Study links handedness to fertility
NEW YORK |
NEW YORK (Reuters Health) - People who are "mixed-handed," those who are able to use both hands with equal dexterity, may have harder time having a child than righties or lefties, a new study suggests.
Researchers found that among more than 9,000 Danish couples, those in which one partner was mixed-handed, rather than exclusively right- or left-handed, tended to take slightly longer to conceive.
The findings suggest that mixed-handedness and lower fertility may share a common cause, according to lead researcher Dr. Jinliang Zhu, of the University of Aarhus in Denmark.
It's possible, for example, that hormonal exposure during prenatal development affects both a person's eventual handedness and his or her fertility, Zhu told Reuters Health.
That, however, remains to be proven, the researchers point out in the medical journal Epidemiology.
A number of studies have looked at the connection between handedness and health. Some have linked being left-handed or mixed-handed to having a higher risk of some diseases and disorders, including breast cancer, schizophrenia, dyslexia and autism.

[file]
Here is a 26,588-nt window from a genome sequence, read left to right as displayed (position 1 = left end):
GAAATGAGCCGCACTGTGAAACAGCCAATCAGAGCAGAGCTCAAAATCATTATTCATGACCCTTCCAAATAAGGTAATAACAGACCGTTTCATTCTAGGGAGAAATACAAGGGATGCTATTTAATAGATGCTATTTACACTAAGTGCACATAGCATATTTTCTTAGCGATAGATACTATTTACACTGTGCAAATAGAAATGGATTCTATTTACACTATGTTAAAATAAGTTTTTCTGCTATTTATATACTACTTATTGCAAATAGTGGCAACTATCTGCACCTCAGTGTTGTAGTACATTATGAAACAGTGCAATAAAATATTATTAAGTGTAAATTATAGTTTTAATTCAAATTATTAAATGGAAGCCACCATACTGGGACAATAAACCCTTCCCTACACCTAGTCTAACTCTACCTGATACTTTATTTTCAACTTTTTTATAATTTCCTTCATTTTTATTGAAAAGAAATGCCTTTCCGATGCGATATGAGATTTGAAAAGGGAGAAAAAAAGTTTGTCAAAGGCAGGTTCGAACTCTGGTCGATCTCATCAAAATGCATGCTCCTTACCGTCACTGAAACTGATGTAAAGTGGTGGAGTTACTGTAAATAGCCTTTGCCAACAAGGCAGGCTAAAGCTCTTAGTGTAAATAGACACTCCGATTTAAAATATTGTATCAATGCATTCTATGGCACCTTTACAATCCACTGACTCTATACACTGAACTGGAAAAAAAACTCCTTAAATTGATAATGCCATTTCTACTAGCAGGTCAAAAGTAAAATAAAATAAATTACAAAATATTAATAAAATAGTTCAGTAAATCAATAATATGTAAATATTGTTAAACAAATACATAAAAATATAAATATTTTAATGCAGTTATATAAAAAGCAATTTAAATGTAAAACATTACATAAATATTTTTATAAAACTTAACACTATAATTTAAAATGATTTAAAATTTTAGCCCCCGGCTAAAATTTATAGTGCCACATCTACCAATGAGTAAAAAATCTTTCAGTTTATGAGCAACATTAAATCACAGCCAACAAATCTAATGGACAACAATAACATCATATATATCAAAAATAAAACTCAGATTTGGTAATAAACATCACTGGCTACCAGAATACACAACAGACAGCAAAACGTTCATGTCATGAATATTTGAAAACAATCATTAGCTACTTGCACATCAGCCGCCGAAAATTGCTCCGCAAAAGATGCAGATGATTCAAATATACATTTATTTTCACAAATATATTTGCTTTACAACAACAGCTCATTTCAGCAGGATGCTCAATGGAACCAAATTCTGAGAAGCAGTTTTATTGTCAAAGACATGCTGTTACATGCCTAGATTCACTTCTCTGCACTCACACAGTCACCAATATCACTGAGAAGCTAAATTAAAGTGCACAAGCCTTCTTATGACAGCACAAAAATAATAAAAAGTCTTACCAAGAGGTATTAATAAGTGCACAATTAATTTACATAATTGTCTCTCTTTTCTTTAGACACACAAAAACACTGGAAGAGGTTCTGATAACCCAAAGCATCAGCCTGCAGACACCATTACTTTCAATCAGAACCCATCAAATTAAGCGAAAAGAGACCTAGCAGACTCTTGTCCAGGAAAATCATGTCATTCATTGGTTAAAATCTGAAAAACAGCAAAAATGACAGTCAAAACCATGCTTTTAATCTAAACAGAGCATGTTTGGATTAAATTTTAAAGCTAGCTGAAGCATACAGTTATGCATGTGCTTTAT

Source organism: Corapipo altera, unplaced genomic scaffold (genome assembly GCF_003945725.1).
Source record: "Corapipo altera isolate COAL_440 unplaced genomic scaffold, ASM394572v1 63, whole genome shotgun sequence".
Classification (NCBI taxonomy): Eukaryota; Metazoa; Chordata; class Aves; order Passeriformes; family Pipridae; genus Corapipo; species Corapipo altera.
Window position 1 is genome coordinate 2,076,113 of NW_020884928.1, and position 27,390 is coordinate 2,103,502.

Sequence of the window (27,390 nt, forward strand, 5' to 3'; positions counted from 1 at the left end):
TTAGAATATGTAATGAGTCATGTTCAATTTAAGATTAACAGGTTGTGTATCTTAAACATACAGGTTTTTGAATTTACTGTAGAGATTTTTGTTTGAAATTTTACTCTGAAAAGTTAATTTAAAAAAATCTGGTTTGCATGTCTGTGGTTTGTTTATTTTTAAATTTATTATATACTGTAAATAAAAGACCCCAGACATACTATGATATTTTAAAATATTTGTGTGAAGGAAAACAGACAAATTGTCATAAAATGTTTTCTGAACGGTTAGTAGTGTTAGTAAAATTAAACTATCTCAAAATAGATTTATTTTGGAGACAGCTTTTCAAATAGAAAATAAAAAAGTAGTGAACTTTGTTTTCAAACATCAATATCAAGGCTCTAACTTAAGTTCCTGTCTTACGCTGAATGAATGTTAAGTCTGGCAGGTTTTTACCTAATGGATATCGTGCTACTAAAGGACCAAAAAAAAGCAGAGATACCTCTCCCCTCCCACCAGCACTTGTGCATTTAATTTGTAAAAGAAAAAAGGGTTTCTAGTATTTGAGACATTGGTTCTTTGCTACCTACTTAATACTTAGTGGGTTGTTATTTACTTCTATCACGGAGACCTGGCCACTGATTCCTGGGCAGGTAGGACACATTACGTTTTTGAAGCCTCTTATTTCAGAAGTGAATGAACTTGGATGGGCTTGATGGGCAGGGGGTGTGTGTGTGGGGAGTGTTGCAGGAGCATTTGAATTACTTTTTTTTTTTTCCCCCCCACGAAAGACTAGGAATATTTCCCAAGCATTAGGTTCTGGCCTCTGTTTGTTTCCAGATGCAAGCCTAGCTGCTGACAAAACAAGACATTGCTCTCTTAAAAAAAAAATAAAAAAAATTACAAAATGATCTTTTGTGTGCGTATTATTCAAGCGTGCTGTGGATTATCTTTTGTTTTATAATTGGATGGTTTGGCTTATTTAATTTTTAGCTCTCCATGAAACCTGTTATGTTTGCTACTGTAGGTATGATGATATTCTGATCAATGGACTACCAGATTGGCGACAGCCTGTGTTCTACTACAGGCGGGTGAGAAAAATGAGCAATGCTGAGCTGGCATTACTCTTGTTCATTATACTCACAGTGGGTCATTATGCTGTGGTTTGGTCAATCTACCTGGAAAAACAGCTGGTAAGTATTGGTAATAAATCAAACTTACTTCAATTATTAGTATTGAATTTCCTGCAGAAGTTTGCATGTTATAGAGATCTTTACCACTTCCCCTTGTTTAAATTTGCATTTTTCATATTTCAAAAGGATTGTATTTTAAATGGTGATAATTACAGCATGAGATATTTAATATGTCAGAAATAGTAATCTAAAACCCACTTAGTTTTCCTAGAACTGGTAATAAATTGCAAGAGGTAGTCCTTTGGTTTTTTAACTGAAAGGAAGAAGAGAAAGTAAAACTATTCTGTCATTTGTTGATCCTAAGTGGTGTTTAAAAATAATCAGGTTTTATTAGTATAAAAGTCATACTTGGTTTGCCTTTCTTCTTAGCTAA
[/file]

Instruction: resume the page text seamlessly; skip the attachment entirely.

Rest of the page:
One theory is that those who are not right-handed had some type of exposure that interfered with brain development in the womb, such as abnormal hormonal levels.
In the current study, Zhu's team found that mixed-handedness in both men and women was related to a longer time to conceive. While that raises the possibility of the two having a common cause, other explanations are also possible, Zhu noted.
It's not clear that mixed-handedness is a signal that something "went wrong" during a person's fetal development. "So far we know little about the (origins) of handedness," Zhu said.
"At this time, it is difficult to say that mixed-handedness is pathological."
SOURCE: Epidemiology, January 2009.
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